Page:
13 © Morgan, Lewis & Bockius LLP Anti Deferral: Supporting Organizations Proposal to eliminate Type II and Type III Supporting Organizations Only Supporting Organizations that are “operated, supervised, or controlled” by a publicly supported organization would qualify. 13

14 © Morgan, Lewis & Bockius LLP High Compensation Excise Tax Under current law, exempt organizations may pay compensation exceeding $1 million if it is reasonable. Proposal: 25% excise tax on compensation over $1 million Payable by employer with respect to top five employees Includes deferred compensation and parachute payments “Given that exemption from Federal income tax constitutes a significant benefit conferred upon tax-exempt organizations, the case for discouraging excess compensation paid out to such organizations’ executives may be even stronger than it is for publicly traded companies.” –W&M Majority Tax Staff, Section by Section Summary 14

15 © Morgan, Lewis & Bockius LLP Commerciality: UBTI Loss Basketing Each unrelated trade or business treated separately from the others for tax purposes—i.e., the business is put in a “basket” or “silo” Losses from one unrelated business may only be used to offset income from that unrelated business. This rule is similar to the way gambling winnings/losses and hobby gains/losses are treated for tax purposes. “[T]he IRS issued a report detailing how colleges and universities were abusing the [UBIT] rules by using loss-generating business activities to shelter gain from profitable businesses. The discussion draft would modify the UBIT rules to address these and similar loopholes.” –W&M Majority Tax Staff, Section by Section Summary 15

16 © Morgan, Lewis & Bockius LLP Corporate Sponsorship Certain Arrangements Taxed as UBTI Proposal to treat corporate sponsorship payments as UBTI if the sponsor acknowledgement refers to sponsor’s product lines. Proposal to treat exclusive sponsorship of large events (>$25,000) as UBTI (a sponsor’s name and logo may not be treated more favorably than others at such events) 16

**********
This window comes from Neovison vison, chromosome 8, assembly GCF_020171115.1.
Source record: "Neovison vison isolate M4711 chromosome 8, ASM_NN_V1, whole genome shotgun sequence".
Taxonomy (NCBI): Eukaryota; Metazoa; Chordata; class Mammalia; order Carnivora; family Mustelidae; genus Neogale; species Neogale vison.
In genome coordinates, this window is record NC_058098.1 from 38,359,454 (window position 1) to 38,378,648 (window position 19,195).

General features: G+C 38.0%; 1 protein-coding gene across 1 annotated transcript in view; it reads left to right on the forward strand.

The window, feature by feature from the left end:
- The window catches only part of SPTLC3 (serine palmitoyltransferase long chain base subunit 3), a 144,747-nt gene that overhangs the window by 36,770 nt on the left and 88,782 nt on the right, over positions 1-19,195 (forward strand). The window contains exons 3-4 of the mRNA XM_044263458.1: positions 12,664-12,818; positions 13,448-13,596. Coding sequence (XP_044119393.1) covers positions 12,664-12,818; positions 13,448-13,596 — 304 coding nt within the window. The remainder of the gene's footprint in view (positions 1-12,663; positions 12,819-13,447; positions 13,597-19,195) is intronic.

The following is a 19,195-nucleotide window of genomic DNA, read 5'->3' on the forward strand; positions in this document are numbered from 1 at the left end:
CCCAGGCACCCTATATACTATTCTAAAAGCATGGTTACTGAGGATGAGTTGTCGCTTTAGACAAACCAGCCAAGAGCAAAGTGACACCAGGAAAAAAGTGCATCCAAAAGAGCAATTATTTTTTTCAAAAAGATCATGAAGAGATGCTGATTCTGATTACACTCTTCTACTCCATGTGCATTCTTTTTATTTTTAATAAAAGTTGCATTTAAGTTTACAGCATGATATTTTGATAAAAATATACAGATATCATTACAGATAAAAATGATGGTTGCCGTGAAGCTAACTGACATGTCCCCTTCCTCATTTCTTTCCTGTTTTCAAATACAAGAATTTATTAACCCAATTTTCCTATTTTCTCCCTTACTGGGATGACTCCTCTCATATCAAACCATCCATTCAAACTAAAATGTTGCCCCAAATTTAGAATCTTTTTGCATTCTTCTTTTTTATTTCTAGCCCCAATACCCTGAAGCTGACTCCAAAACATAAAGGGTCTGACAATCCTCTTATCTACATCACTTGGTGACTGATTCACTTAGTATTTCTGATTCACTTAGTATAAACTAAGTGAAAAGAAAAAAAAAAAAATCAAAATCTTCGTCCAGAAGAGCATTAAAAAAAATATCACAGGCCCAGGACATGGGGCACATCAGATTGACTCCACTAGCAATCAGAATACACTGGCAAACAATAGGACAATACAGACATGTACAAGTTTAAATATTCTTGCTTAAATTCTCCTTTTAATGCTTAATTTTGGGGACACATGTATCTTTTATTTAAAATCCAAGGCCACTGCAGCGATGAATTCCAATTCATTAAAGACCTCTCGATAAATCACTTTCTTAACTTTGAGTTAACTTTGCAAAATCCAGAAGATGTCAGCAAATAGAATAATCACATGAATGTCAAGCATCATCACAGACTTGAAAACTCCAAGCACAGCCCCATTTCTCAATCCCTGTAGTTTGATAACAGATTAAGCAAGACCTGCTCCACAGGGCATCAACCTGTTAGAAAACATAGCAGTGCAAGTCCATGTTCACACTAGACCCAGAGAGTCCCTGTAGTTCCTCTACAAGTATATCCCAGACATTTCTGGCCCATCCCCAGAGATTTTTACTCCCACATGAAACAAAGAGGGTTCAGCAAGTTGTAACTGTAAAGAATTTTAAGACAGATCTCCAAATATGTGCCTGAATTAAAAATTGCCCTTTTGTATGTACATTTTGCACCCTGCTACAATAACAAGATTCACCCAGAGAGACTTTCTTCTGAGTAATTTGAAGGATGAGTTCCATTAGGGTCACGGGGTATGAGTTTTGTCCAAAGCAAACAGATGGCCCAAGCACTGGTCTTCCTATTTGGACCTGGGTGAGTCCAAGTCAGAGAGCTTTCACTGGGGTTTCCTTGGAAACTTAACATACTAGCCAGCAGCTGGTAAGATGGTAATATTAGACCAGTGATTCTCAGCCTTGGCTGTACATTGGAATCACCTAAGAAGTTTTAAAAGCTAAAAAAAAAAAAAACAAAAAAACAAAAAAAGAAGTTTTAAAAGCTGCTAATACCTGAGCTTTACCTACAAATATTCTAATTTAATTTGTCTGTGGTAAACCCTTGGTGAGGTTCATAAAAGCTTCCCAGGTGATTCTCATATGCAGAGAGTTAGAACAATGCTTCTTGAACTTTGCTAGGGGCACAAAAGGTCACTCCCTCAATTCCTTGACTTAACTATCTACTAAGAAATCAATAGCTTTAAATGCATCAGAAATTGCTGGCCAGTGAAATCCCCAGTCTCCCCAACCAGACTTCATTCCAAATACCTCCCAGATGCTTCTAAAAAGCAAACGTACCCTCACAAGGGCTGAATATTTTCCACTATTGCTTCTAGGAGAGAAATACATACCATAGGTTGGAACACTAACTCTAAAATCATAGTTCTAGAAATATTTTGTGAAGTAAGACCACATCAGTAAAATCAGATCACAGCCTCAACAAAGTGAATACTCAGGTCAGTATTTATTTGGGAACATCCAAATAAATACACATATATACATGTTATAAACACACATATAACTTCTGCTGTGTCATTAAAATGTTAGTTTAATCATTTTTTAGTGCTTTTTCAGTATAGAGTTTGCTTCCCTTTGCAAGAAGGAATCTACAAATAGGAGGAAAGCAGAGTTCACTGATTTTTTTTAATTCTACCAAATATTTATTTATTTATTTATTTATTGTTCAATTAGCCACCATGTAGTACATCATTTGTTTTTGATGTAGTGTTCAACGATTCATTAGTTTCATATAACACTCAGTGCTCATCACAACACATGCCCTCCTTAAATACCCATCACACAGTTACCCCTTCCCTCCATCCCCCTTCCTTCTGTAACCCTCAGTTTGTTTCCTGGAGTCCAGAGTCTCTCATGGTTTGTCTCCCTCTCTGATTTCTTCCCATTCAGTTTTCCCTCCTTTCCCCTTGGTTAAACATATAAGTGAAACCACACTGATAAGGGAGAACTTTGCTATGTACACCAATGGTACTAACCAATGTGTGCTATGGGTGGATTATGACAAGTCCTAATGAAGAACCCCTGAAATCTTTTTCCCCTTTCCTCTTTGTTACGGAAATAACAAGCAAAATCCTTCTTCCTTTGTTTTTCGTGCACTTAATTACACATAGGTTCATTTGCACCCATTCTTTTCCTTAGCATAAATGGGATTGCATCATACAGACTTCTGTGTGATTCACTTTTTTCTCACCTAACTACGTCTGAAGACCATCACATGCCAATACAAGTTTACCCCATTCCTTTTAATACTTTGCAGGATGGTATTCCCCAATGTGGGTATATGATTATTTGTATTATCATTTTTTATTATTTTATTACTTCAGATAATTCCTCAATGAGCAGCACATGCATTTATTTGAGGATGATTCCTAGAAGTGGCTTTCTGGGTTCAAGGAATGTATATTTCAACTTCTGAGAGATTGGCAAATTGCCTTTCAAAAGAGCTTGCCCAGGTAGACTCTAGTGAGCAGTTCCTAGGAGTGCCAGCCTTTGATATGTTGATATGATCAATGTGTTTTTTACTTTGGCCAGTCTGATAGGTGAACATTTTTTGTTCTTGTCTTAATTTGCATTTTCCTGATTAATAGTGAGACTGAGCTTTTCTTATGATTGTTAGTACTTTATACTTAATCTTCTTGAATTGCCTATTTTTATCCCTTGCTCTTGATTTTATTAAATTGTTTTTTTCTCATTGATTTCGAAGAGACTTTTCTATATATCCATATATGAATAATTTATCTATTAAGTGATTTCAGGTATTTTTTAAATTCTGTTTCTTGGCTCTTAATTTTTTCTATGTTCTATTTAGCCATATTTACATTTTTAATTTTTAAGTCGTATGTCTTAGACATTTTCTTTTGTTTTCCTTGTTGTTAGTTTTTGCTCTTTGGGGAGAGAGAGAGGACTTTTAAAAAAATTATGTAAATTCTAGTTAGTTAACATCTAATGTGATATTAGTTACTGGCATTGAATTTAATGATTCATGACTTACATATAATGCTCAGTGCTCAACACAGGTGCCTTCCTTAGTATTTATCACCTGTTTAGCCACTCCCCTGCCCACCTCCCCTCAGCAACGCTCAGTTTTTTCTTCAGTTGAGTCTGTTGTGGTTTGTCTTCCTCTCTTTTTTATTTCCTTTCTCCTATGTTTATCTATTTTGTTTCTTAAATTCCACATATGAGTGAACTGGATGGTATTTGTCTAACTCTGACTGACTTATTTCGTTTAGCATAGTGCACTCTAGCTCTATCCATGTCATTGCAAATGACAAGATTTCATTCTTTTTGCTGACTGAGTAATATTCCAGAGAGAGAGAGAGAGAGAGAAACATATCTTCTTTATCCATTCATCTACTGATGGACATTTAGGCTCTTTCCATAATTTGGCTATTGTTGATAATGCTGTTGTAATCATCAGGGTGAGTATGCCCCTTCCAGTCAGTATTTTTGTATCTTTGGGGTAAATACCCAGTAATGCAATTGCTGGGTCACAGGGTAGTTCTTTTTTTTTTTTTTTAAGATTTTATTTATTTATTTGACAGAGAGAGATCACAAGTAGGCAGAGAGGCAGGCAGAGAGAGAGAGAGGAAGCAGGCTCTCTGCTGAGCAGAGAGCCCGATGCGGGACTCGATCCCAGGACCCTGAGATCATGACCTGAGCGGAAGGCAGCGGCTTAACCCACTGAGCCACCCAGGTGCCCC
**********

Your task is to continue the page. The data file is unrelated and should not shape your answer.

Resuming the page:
17 © Morgan, Lewis & Bockius LLP Royalties from Name/Logo License Treated as UBTI Tax royalties from sale/license of organization’s name or logo (including trademarks and copyrights related to such name or logo) as UBTI per se. “Many organizations, such as AARP, are now earning significant profits licensing their own names to for-profit businesses (which is not taxable to an exempt organization) to avoid engaging in an active trade or business themselves.” –W&M Majority Tax Staff, Section by Section Summary 17

18 © Morgan, Lewis & Bockius LLP Treasury and IRS Update 18

19 © Morgan, Lewis & Bockius LLP New Appointments at IRS Stephen Martin is now Acting Head of EO Rulings & Agreements Nan Downing is now Assistant Deputy Commissioner, TE/GE- GE/Shared Support Eric San Juan has moved from the Taxpayer Advocate Service to join IRS TEGE as Senior Technical Advisor Sarah Hall Ingram, Director, Services and Enforcement Affordable Care Act Office, retired at the end of April. 19

20 © Morgan, Lewis & Bockius LLP Reorganization of Tax Exempt and Government Entities Branch IRS announced on March 20 that certain legal functions will move from TE/GE Division to IRS Office of Chief Counsel. – TE/GE rulings and interpretative staff will move to Chief Counsel (TE/GE) – TE/GE headquarters will move to Cincinnati – EO Exam remains in Dallas – Tax Exempt Bonds (TEB) unchanged “TE/GE is one of the few places in the IRS where published guidance, private letter rulings and technical advice memoranda are worked on outside of Chief Counsel. This change will bring TE/GE in alignment with the other three IRS business operating divisions, which use Counsel for their guidance and legal work.” IRS Statement (March 20, 2014) 20